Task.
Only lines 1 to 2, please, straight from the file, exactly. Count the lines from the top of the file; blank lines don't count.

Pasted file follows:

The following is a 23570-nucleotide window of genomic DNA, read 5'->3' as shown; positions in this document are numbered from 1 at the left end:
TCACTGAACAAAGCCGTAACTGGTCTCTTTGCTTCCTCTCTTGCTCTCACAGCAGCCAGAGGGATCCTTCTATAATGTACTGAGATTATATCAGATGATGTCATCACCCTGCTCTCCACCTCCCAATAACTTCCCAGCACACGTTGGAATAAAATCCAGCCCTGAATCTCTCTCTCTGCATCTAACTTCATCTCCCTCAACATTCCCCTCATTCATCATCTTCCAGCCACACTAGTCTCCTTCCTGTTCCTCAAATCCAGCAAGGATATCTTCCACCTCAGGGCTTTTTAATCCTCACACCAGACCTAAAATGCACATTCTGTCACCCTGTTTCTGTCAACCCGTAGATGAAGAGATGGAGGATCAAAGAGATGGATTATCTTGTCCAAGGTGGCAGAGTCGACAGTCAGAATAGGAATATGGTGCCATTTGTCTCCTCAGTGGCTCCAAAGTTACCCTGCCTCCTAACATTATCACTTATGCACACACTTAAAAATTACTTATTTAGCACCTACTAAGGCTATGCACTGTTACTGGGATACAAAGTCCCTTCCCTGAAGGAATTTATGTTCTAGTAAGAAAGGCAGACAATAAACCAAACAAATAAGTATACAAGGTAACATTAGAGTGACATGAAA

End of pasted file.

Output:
The following is a 23570-nucleotide window of genomic DNA, read 5'->3' as shown; positions in this document are numbered from 1 at the left end:
TCACTGAACAAAGCCGTAACTGGTCTCTTTGCTTCCTCTCTTGCTCTCACAGCAGCCAGAGGGATCCTTCTATAATGTACTGAGATTATATCAGATGATGTCATCACCCTGCTCTCCACCTCCCAATAACTTCCCAGCACACGTTGGAATAAAATCCAGCCCTGAATCTCTCTCTCTGCATCTAACTTCATCTCCCTCAACATTCCCCTCATTCATCATCTTCCAGCCACACTAGTCTCCTTCCTGTTCCTCAAATCCAGCAAGGATATCTTCCACCTCAGGGCTTTTTAATCCTCACACCAGACCTAAAATGCACATTCTGTCACCCTGTTTCTGTCAACCCGTAGATGAAGAGATGGAGGATCAAAGAGATGGATTATCTTGTCCAAGGTGGCAGAGTCGACAGTCAGAATAGGAATATGGTGCCATTTGTCTCCTCAGTGGCTCCAAAGTTACCCTGCCTCCTAACATTATCACTTATGCACACACTTAAAAATTACTTATTTAGCACCTACTAAGGCTATGCACTGTTACTGGGATACAAAGTCCCTTCCCTGAAGGAATTTATGTTCTAGTAAGAAAGGCAGACAATAAACCAAACAAATAAGTATACAAGGTAACATTAGAGTGACATGAAA